The first sentence of Rusty Bell is ‘I wrestled with life and lost’ Nevertheless the protagonist Michael is still alive albeit at great cost to his psyche This tortured individual is too sensitive for the vagaries of life Once again Nthikeng Mohlele’s wondrous way with words and deep philosophising on aspects of loving and living turn a simple story into a puzzle as the reader attempts to understand MichaelWe first meet lawyer Michael at the age of 48 still visiting his psychiatrist Dr West twenty years later He has now beaten all his addictions but one and that is the compulsion to visit a strip club known as Desirable Horses a very amusing name if you think of what rhymes with the first syllable of horses His introduction to “the universe of female bodies” at a young age was a “traumatic affair” He attributes his addiction to this “sinister encounter” The Rusty Bell of the title is his wife and he alludes to a crime she committed that also contributed to his having become a “depraved empty and unstable wretch”I have a sense that Nthikeng Mohlele has an unusual approach to time It is not mentioned but there are clues that indicate the 48 year old Michael exists 20 years into the future He discusses his context with respect to the country his contemporaries and the younger generation South Africa is a country “not so chained to its past a past that like a distant cousin of the holocaust seems like a bad dream from long ago” The president is a woman and the older generation are dying off By the end of this first chapter oh and I love the fact that the chapters have titles of vague allusions his life has disintegrated even further and Michael decides to re examine his life “trace its minutest throbs its surprisingly desolate landscapes strewn with carcasses of all kinds” Sentences in this literary language make the novel a joy to read The poetic hyperbole transports Michael’s reflections into a heroic sort of realm I savour every wordThe examination of his past starts with campus life where he is first enthralled by Rusty Bell Another aspect of this novel that is beautiful are the descriptions of physical intimacy and desire The writer evokes carnal passion without crude graphic scenes but with great tenderness and appreciation of the female body His description of a perfect kiss that begins with perfectly architecture collarbones is exuisite In between these beautiful moments there are also some very witty moments Michael who takes himself very seriously is rather cynical about others He categorises the students into Campus Tribes such as The Party Animals Pseudo Poiticians with their stillborn revolutions and many Again the chronology is a little confusing as it starts in the middle when he had been starving himself for weeks and then reverts to the traumatic incidents that triggered this behavior These are extremely disturbing as they involve the family of his best friend Columbus The refusal to eat is part of an existential crisis in which he struggles to make sense of life He loses interest in everything and spends a lot of time secluded in his room pondering the minutiae of life such as “how army ants terrorized sickly praying mantises; the subtle crack of sand granules under soles of our polished shoes” Every little detail is so clear that the reader can see smell and hear all these things He rejects Rusty and writes emails to her suggesting she would be better off without him It is during this period that in between deep philosophical meditations a cat called Clinton K who regales Michael with his life story visits him This reminds me of Haruki Murakami’s Kafka on the Shore in which there is also a talking cat The cat’s story in an obliue way might be a parallel to Michael’s own lifeHe also thinks about his parents; in particular his father Frank of whom he says “his was a life not lived but leaked away soundless” They lived in a one room shack in Alexandra and Frank was a truck driver who had ambitions to be an air traffic controller His father finds out about his troubles and has a talk to him which seems instrumental in bringing him back to lifeThis is a novel with layers of meaning and the reader keeps delving deeper into layers that the writer may never have intended; there are so many connections levels insertions and vignettes Some of the philosophies held by the protagonist are obscure yet thought provoking The language holds a grandeur that matches the idealism of the over sensitive Michael It is lyrical at times and blunt at others Everything is unexpected; a truly novel novel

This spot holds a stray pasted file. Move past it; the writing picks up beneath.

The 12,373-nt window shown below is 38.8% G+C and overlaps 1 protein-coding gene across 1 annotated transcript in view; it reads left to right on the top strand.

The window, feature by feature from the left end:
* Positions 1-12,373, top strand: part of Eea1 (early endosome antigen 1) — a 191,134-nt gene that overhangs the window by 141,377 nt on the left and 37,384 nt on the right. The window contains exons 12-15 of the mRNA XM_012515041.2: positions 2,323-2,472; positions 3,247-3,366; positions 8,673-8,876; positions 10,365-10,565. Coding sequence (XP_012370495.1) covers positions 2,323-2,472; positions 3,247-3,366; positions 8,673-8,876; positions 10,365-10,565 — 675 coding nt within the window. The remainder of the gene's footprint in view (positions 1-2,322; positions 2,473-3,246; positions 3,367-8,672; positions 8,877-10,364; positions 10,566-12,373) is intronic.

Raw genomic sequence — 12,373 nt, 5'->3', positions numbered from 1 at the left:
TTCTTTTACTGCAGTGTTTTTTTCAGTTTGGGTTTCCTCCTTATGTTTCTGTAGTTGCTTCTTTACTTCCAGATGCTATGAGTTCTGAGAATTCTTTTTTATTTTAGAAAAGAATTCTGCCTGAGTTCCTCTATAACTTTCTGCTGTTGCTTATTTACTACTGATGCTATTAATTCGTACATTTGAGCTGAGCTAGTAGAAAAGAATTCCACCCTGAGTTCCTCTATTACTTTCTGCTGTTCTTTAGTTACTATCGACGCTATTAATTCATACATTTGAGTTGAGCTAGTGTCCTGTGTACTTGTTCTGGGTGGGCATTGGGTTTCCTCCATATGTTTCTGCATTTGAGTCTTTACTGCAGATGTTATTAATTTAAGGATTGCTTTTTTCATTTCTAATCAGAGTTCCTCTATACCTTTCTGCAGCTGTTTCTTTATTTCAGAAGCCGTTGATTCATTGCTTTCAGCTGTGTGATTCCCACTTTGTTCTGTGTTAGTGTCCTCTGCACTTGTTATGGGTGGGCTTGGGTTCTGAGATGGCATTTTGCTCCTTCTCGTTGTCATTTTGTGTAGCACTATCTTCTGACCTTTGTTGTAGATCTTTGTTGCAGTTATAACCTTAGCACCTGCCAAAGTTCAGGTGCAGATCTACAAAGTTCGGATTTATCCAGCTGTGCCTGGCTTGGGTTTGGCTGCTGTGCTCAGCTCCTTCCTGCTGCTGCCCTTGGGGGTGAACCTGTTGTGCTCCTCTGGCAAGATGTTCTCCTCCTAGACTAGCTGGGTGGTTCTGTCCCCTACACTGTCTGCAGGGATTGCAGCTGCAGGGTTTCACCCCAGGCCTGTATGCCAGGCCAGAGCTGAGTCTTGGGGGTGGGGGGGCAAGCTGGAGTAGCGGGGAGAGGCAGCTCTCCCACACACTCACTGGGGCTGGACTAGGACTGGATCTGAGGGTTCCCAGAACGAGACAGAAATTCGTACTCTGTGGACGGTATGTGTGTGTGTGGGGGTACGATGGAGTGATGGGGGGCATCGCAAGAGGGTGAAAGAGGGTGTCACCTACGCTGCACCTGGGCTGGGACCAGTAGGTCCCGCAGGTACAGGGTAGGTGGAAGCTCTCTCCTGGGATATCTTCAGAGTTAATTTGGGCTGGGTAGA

6. Vic Munala Vic Munala says: